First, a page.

• The stratified randomisation model will allow us to achieve a homogeneous distribution of patients between treatment groups based on prognostic variables.

  • Open-label design is considered a limitation of the study. Owing to the nature of the surgical procedure, it is not possible to blind the surgical team for the group allocation.

Introduction

Since Thomas Starzl’s pioneering efforts in 1963, orthotopic liver transplantation (OLT) has evolved as the standard therapy for patients with end-stage liver disease.1 In 2015, approximately 1500 patients were listed for liver transplantation in Germany with only 894 transplants performed due to organ shortage.2 Several strategies for donor pool expansion are being pursued concurrently. These include the use of living donors, splitting of cadaveric livers for two recipients and the use of extended criteria donor (ECD) allografts for OLT. These ECD allografts, however, exhibit poor tolerance to ischaemia–reperfusion (I/R) injury, an important cause of liver damage. As such, I/R injury is the underlying cause of graft dysfunction in ECD allografts and negatively affects the process of liver regeneration in surgical conditions including hepatic resections and OLT.2

Accordingly, several strategies have been developed, aiming at reconditioning poor quality ECD allografts.3–7 Hypothermic oxygenated machine perfusion (HOPE) has been tested intensively in preclinical animal experiments.3 The positive effects of HOPE in this setting have been demonstrated among others to reduce the incidence of biliary complications, mitochondrial damage and level of cellular energy status.3 In the clinical setting, hypothermic oxygenated organ perfusion is performed in the transplant centre shortly before the actual implantation using an extracorporal organ perfusion system with full oxygen saturation over the portal vein.3 The first clinical study with HOPE was recently published by Dutkowski et al in a cohort of patients undergoing OLT with donation after cardiac death (DCD) allografts.8 In donation after brain death (DBD), the only legally accepted approach for organ donation in Germany and many other European countries, HOPE and its effect on early graft function and postoperative complications has not been reported yet.2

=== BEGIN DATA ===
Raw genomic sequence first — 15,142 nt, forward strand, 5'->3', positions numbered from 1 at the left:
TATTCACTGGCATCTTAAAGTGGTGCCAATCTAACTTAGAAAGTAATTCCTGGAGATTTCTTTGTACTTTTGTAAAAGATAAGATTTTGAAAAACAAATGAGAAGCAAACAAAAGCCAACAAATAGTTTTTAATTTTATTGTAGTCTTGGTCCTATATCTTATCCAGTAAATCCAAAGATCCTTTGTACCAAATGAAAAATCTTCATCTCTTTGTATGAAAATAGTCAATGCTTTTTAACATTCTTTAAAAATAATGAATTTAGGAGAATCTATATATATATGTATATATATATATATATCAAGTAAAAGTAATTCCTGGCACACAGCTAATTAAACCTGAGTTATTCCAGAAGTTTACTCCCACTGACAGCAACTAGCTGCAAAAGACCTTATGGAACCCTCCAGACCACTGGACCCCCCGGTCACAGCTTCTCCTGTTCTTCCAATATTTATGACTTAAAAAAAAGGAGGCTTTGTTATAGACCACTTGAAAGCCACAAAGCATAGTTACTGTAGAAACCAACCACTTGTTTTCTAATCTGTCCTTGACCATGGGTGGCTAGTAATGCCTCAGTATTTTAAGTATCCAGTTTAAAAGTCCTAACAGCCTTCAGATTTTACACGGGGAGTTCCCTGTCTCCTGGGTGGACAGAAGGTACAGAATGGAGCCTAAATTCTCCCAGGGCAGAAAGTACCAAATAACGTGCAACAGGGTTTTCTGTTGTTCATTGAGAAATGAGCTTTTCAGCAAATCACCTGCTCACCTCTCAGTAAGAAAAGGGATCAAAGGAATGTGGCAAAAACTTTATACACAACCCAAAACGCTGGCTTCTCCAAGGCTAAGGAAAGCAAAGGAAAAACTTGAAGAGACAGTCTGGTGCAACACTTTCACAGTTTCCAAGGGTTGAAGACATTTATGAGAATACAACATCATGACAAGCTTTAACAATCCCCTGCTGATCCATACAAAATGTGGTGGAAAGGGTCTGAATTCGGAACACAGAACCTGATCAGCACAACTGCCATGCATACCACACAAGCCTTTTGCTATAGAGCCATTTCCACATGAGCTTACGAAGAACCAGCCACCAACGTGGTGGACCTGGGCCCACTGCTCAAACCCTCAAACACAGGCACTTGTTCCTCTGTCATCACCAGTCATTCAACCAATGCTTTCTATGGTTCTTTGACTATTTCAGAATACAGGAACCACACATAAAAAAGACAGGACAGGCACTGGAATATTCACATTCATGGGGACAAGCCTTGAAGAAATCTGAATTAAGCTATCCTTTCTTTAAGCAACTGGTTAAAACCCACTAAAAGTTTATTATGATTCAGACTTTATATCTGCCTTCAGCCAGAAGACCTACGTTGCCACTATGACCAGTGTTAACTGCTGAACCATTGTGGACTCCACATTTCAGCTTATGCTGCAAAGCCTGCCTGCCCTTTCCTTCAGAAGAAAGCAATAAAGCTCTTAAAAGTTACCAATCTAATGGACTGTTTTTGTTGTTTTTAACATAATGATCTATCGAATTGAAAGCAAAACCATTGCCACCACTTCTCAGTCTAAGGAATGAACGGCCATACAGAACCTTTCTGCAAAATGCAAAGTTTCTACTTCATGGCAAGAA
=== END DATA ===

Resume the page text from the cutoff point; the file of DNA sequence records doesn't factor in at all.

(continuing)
The purpose of this study is to test the effects of HOPE in a prospective multicentre randomised clinical trial (RCT) on ECD liver allografts in DBD liver transplantation compared with conventional cold storage (CCS; HOPE ECD-DBD). As such, we hypothesise that HOPE might have an organ reconditioning effect by substantially reducing early allograft injury in predamaged ECD organs. Primary (peak and Δ peak alanine aminotransferase (ALT) within 7 days) and secondary (eg, peak aspartate aminotransferase (AST), bilirubin (BR) and international normalised ratio (INR), lactate, postoperative complications, hospital stay, graft and patient survival) endpoints are going to be analysed. I/R injury and biomarkers of HOPE-induced subcellular responses will be assessed using liver tissue, perfusate, bile and serum samples during the perioperative phase of OLT. Follow-up is set at 12 months.

Methods and analysis

Study type

HOPE ECD-DBD is an investigator initiated, open-label, phase-II, prospective multicentre randomised controlled trial on ECD allografts in DBD OLT. Figure 1 summarises the trial design. The study protocol was written in accordance to the Consolidated Standards of Reporting Trials (CONSORT) and Standard Protocol Items: Recommendations for Interventional Trials (SPIRIT) recommendations.

Figure 1

Study flowchart. alphaGST, alpha gluthation S-transferase; ALT, alanine aminotransferase; AST, aspartate aminotransferase; BR, bilirubin; CCS, conventional cold storage; CRF, case report file; ECD, extended criteria donor; GFR, glomerular filtration rate; HOPE, hypothermic oxygenated machine perfusion; INR, international normalised ratio; OLT, orthotopic liver transplantation.

Eligibility